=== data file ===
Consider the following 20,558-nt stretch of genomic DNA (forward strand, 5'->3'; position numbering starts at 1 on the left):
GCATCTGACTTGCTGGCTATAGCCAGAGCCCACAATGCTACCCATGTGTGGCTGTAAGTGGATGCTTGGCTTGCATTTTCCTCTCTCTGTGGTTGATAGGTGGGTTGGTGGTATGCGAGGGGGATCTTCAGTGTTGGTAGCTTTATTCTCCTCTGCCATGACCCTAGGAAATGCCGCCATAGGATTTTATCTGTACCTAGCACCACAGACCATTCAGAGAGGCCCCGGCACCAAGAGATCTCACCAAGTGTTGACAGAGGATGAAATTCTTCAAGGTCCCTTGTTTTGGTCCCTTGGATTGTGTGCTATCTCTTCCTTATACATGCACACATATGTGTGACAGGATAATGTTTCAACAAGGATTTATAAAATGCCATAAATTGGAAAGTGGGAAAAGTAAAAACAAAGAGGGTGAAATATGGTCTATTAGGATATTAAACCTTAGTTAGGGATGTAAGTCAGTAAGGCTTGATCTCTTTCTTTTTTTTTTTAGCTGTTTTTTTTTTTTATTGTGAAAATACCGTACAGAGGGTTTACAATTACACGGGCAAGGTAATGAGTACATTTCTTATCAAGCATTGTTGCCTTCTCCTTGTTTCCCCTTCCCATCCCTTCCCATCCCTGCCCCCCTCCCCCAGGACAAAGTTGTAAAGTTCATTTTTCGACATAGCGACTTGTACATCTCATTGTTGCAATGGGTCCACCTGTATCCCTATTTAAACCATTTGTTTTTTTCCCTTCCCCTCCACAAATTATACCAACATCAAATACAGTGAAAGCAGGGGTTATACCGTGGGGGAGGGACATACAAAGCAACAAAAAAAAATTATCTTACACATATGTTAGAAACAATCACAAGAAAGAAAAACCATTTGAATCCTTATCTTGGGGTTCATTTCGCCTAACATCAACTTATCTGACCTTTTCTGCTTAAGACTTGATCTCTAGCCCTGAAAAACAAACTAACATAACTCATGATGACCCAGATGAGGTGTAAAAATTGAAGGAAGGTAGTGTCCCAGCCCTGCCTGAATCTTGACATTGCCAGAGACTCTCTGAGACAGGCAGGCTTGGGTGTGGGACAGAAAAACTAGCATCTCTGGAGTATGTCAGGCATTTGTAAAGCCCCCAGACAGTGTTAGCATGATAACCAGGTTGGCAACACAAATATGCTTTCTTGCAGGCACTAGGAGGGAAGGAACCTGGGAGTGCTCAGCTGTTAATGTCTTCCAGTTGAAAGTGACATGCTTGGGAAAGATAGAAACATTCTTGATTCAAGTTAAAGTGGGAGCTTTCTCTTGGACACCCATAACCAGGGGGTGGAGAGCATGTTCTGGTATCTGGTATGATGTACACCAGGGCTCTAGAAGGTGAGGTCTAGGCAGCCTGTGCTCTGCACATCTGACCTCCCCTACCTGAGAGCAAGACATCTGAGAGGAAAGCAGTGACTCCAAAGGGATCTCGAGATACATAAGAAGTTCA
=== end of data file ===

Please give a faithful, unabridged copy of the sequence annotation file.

Consider the following 20,558-nt stretch of genomic DNA (forward strand, 5'->3'; position numbering starts at 1 on the left):
GCATCTGACTTGCTGGCTATAGCCAGAGCCCACAATGCTACCCATGTGTGGCTGTAAGTGGATGCTTGGCTTGCATTTTCCTCTCTCTGTGGTTGATAGGTGGGTTGGTGGTATGCGAGGGGGATCTTCAGTGTTGGTAGCTTTATTCTCCTCTGCCATGACCCTAGGAAATGCCGCCATAGGATTTTATCTGTACCTAGCACCACAGACCATTCAGAGAGGCCCCGGCACCAAGAGATCTCACCAAGTGTTGACAGAGGATGAAATTCTTCAAGGTCCCTTGTTTTGGTCCCTTGGATTGTGTGCTATCTCTTCCTTATACATGCACACATATGTGTGACAGGATAATGTTTCAACAAGGATTTATAAAATGCCATAAATTGGAAAGTGGGAAAAGTAAAAACAAAGAGGGTGAAATATGGTCTATTAGGATATTAAACCTTAGTTAGGGATGTAAGTCAGTAAGGCTTGATCTCTTTCTTTTTTTTTTTAGCTGTTTTTTTTTTTTATTGTGAAAATACCGTACAGAGGGTTTACAATTACACGGGCAAGGTAATGAGTACATTTCTTATCAAGCATTGTTGCCTTCTCCTTGTTTCCCCTTCCCATCCCTTCCCATCCCTGCCCCCCTCCCCCAGGACAAAGTTGTAAAGTTCATTTTTCGACATAGCGACTTGTACATCTCATTGTTGCAATGGGTCCACCTGTATCCCTATTTAAACCATTTGTTTTTTTCCCTTCCCCTCCACAAATTATACCAACATCAAATACAGTGAAAGCAGGGGTTATACCGTGGGGGAGGGACATACAAAGCAACAAAAAAAAATTATCTTACACATATGTTAGAAACAATCACAAGAAAGAAAAACCATTTGAATCCTTATCTTGGGGTTCATTTCGCCTAACATCAACTTATCTGACCTTTTCTGCTTAAGACTTGATCTCTAGCCCTGAAAAACAAACTAACATAACTCATGATGACCCAGATGAGGTGTAAAAATTGAAGGAAGGTAGTGTCCCAGCCCTGCCTGAATCTTGACATTGCCAGAGACTCTCTGAGACAGGCAGGCTTGGGTGTGGGACAGAAAAACTAGCATCTCTGGAGTATGTCAGGCATTTGTAAAGCCCCCAGACAGTGTTAGCATGATAACCAGGTTGGCAACACAAATATGCTTTCTTGCAGGCACTAGGAGGGAAGGAACCTGGGAGTGCTCAGCTGTTAATGTCTTCCAGTTGAAAGTGACATGCTTGGGAAAGATAGAAACATTCTTGATTCAAGTTAAAGTGGGAGCTTTCTCTTGGACACCCATAACCAGGGGGTGGAGAGCATGTTCTGGTATCTGGTATGATGTACACCAGGGCTCTAGAAGGTGAGGTCTAGGCAGCCTGTGCTCTGCACATCTGACCTCCCCTACCTGAGAGCAAGACATCTGAGAGGAAAGCAGTGACTCCAAAGGGATCTCGAGATACATAAGAAGTTCA